Read these 27 Travel Tips tips to make your life smarter, better, faster and wiser. Each tip is approved by our Editors and created by expert writers so great we call them Gurus. LifeTips is the place to go when you need to know about Parent tips and hundreds of other topics.
This game requires that each player spot numbers on licence plates from one to nine. As each number is called out, everyone looks for the next number. Only one number can be taken from each plate. The first to reach the number 9 wins. This game can also be played looking for letters "A to Z".
This is a way to help small children learn to classify objects. Empty your purse or wallet. After they have looked over the objects, ask them if they can tell you what all of them are and if they can see a way to put things together by size or shape or color, what they are made of or how they sound, etc.
To keep your family vacation memories alive after you return home, bring along a supply of stamps so you can send yourselves postcards from stops along the way. This is also a great reading and writing activity for the kids. Write down a favorite memory from that day or stop, and drop it in the mail. The postcard will provide a photo, and your message a memory. Once you have received all of your postcards, assemble them into an album. Use a sleeve album so that you can see both sides of the cards when viewing.
When traveling, be sure to throw a night light into your suitcase. If your kids happen to wake up in a strange room, they will be less frightened since there will be less scary shadows. It will also be easier for you to get around in a strange room without waking up the kids.
Using the map that routes your trip, make a short list of places that are shown on the route. Give a copy of the map to the kids and challenge them to find the various locations as you pass them. Ask questions like "What city are we near?" or ask them to plot a route between two cities that you name. This activity also develops children's knowledge of geography.
Pass the time by playing this simple game. Begin by saying "Mummy went to the store to buy groceries and first bought APPLES". Then ask the first child to think of the next item on the shopping list beginning with B, such as BREAD. The next child thinks of something beginning with C, and so on. This also encourages creativity and development of vocabulary skills.
Have your kids keep a scrapbook of your trip. Help them collect things during the day to put in the scrapbook each night: travel brochures, postcards, a free kids' menu, an interesting placemat from a restaurant, or a pretty leaf from a tree where you stopped to picnic. Label and make notes about the items you collect. This makes a wonderful souvenir at the end of your trip!
Snacks should be an essential part of travelling, even if the distance from here to there is a short one (less than two hours).
Ideal food to take will be determined by the method of travel (car, plane, bus, train), the distance to travel, time of year, and age(s) of the kid(s).
Simple snacks can consist of dried cereal, trail mix, and jerky treats. Dry treats are the best when using public methods of travel such as on a plane, bus, or train. Chocolate covered candy bars, cookies, and/or cake can make a huge mess, even in the hands of a neat child.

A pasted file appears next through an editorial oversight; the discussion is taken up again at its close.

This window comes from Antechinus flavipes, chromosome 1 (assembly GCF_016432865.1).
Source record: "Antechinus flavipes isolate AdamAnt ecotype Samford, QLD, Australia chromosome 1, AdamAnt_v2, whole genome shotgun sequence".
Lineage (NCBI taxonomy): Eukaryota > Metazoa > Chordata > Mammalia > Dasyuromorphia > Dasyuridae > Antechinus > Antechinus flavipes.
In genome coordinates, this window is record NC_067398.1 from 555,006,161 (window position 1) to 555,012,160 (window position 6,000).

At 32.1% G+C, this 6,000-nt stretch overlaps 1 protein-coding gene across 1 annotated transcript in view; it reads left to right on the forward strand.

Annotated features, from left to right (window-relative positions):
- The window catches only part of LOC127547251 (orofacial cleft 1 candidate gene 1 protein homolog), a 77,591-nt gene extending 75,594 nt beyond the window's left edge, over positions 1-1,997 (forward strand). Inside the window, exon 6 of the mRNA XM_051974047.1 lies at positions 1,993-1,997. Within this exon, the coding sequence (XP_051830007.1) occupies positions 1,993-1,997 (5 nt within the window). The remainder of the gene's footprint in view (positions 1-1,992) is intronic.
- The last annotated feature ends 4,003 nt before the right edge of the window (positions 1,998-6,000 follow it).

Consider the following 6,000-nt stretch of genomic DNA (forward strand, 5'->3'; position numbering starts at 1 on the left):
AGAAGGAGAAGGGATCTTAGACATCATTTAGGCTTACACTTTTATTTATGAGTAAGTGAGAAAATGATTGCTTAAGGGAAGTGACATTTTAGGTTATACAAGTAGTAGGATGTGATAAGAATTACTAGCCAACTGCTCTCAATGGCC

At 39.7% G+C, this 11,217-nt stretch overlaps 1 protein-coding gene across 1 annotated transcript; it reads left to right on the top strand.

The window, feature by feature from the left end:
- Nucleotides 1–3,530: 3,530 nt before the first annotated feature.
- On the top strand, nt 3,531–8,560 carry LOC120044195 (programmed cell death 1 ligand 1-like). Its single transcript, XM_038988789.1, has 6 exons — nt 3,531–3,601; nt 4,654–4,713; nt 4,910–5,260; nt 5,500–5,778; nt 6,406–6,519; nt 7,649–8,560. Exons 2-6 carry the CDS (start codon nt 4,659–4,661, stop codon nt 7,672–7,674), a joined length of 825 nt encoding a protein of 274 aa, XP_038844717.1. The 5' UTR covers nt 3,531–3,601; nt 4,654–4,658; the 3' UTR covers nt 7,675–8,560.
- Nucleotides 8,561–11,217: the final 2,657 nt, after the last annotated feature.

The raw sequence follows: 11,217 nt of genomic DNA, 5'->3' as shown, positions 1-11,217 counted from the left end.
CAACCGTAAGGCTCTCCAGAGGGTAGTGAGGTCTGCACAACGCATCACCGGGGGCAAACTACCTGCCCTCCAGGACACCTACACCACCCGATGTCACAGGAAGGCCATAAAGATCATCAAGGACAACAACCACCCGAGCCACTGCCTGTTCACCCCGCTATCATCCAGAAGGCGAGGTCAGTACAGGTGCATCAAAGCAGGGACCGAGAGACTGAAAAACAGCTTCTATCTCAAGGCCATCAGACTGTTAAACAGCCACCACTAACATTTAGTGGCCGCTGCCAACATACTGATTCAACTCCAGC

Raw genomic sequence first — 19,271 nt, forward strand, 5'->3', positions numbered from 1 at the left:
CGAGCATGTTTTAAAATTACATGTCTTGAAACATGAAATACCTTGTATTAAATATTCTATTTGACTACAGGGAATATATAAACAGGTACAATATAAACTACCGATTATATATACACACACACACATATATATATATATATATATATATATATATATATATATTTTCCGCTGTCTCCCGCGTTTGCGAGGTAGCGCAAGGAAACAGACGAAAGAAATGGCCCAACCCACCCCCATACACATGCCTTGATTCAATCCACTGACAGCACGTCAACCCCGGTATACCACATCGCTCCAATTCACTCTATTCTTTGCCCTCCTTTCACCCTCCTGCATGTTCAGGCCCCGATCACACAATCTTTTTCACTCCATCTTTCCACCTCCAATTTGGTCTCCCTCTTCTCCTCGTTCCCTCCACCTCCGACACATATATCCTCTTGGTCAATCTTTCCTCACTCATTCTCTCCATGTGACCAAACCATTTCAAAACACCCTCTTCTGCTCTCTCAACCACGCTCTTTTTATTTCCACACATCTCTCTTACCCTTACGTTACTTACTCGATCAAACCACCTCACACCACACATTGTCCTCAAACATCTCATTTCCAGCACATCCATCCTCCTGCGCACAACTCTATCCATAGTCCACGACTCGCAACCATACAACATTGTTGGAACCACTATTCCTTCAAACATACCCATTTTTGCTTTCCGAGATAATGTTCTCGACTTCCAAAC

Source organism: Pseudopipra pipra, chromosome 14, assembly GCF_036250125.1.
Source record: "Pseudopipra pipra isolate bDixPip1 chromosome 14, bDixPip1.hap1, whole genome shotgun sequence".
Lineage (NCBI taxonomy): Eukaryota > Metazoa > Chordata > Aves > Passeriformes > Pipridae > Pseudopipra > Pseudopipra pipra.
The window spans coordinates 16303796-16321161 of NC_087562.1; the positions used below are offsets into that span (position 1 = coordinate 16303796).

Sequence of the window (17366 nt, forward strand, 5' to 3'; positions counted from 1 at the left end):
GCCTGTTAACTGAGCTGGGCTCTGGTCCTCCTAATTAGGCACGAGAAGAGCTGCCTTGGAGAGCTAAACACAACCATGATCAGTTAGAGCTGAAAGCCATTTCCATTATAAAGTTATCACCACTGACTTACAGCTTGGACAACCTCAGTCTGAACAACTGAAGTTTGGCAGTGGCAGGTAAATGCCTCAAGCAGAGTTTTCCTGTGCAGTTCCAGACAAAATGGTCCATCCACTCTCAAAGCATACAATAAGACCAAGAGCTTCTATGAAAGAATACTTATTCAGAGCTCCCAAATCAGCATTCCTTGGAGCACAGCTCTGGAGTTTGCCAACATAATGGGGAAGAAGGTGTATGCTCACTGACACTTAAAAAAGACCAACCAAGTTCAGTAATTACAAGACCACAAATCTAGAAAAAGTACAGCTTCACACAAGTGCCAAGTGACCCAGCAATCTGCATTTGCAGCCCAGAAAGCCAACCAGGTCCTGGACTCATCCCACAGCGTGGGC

If travelling by car, a small ice chest can hold great snacks like apple slices, berries, oranges, baby carrots, and water. These are especially great foods when vacationing during the hot, summer months. Plus, serving vegetables and fruit can help avoid stomach upset and constipation, which can complicate trips.
Any snacks served with chocolate can melt in the car, even in mild spring weather. Be sure the kids are old enough to not smear it on everything and on everyone around them and the chocolate covered yummies are in containers that won't leak.
Instead of sugar filled drinks (including more than 4-6 oz of juice), serve water. Although it may not be as exciting, it will help the trip go much smoother if the child isn't more hyper than normal because he/she's had juice, tea, or soda.
The last thing available when serving snacks is hand wipes. No matter how neat the child or snack is, it’s never a bad idea to wash hands after eating.
Before leaving home, make a list of things you might see.
Better yet, look up the areas you're traveling on the internet and see what spots are worth a look. There are many hidden destinations, great finds, and cool events and festivals that might be fun and a nice break.
Part of the experience of travel, is learning new things and going to new places. Not just the tourist spots, but the hidden treasures of a city.
Doing a little research before hand can prove to give you the trip of a lifetime.
When you visit friends or family, don't be definite about your arrival time. You can never predict what may occur on the way and this will prevent that cry of "But we told them we'd be there by three!" Remember to stop every two to three hours on longer trips for rest and re-energizing.
To help a young child know how long a trip will take, bring along two small plastic containers and several quarters. In the first container place one quarter (25 cents) for each 15 mins. that you think the trip will take. Every 15 mins. move one quarter over to the other container. At the end of the trip, all of the quarters will be in the second container. Younger children love this game and it helps them to conceptualize the passing of time.
Young children, who don't have a developed sense of time, can find it very difficult to understand how long they must wait before you leave on a vacation. To make it easier for your child to visualize the time, make a paper chain with one chain for each day until the trip. Each night, remove one link and count how many days are left.